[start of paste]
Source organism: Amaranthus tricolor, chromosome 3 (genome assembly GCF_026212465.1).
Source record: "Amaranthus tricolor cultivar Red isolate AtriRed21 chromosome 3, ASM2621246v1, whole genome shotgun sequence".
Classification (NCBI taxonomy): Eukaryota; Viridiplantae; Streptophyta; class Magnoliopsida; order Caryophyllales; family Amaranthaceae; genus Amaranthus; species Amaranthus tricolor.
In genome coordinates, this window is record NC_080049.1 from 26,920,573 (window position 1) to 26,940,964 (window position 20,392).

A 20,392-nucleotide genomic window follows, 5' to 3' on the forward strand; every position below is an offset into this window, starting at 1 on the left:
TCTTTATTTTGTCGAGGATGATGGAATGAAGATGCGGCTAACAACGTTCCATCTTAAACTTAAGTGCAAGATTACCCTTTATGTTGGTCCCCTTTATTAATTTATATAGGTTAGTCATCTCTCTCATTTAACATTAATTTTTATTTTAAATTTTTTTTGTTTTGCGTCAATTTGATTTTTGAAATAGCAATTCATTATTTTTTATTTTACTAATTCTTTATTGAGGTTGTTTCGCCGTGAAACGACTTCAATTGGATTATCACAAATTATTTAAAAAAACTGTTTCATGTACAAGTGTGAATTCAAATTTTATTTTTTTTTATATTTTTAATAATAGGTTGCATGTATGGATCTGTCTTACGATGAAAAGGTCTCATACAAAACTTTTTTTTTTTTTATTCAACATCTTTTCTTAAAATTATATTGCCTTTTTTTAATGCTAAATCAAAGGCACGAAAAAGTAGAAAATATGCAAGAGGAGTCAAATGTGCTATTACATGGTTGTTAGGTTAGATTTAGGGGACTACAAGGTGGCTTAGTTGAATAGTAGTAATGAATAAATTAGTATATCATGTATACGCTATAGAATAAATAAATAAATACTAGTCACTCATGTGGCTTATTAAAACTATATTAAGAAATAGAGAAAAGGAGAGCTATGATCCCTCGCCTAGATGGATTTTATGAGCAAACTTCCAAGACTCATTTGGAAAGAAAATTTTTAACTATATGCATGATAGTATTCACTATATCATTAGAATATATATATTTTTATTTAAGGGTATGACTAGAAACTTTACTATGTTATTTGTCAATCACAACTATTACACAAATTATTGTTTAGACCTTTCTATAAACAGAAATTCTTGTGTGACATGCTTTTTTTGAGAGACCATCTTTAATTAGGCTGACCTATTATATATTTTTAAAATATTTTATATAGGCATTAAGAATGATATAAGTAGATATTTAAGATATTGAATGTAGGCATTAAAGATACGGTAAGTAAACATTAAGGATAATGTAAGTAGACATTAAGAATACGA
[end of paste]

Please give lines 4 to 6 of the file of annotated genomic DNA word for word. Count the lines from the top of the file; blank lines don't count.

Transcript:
In genome coordinates, this window is record NC_080049.1 from 26,920,573 (window position 1) to 26,940,964 (window position 20,392).

A 20,392-nucleotide genomic window follows, 5' to 3' on the forward strand; every position below is an offset into this window, starting at 1 on the left:
TCTTTATTTTGTCGAGGATGATGGAATGAAGATGCGGCTAACAACGTTCCATCTTAAACTTAAGTGCAAGATTACCCTTTATGTTGGTCCCCTTTATTAATTTATATAGGTTAGTCATCTCTCTCATTTAACATTAATTTTTATTTTAAATTTTTTTTGTTTTGCGTCAATTTGATTTTTGAAATAGCAATTCATTATTTTTTATTTTACTAATTCTTTATTGAGGTTGTTTCGCCGTGAAACGACTTCAATTGGATTATCACAAATTATTTAAAAAAACTGTTTCATGTACAAGTGTGAATTCAAATTTTATTTTTTTTTATATTTTTAATAATAGGTTGCATGTATGGATCTGTCTTACGATGAAAAGGTCTCATACAAAACTTTTTTTTTTTTTATTCAACATCTTTTCTTAAAATTATATTGCCTTTTTTTAATGCTAAATCAAAGGCACGAAAAAGTAGAAAATATGCAAGAGGAGTCAAATGTGCTATTACATGGTTGTTAGGTTAGATTTAGGGGACTACAAGGTGGCTTAGTTGAATAGTAGTAATGAATAAATTAGTATATCATGTATACGCTATAGAATAAATAAATAAATACTAGTCACTCATGTGGCTTATTAAAACTATATTAAGAAATAGAGAAAAGGAGAGCTATGATCCCTCGCCTAGATGGATTTTATGAGCAAACTTCCAAGACTCATTTGGAAAGAAAATTTTTAACTATATGCATGATAGTATTCACTATATCATTAGAATATATATATTTTTATTTAAGGGTATGACTAGAAACTTTACTATGTTATTTGTCAATCACAACTATTACACAAATTATTGTTTAGACCTTTCTATAAACAGAAATTCTTGTGTGACATGCTTTTTTTGAGAGACCATCTTTAATTAGGCTGACCTATTATATATTTTTAAAATATTTTATATAGGCATTAAGAATGATATAAGTAGATATTTAAGATATTGAATGTAGGCATTAAAGATACGGTAAGTAAACATTAAGGATAATGTAAGTAGACATTAAGAATACGA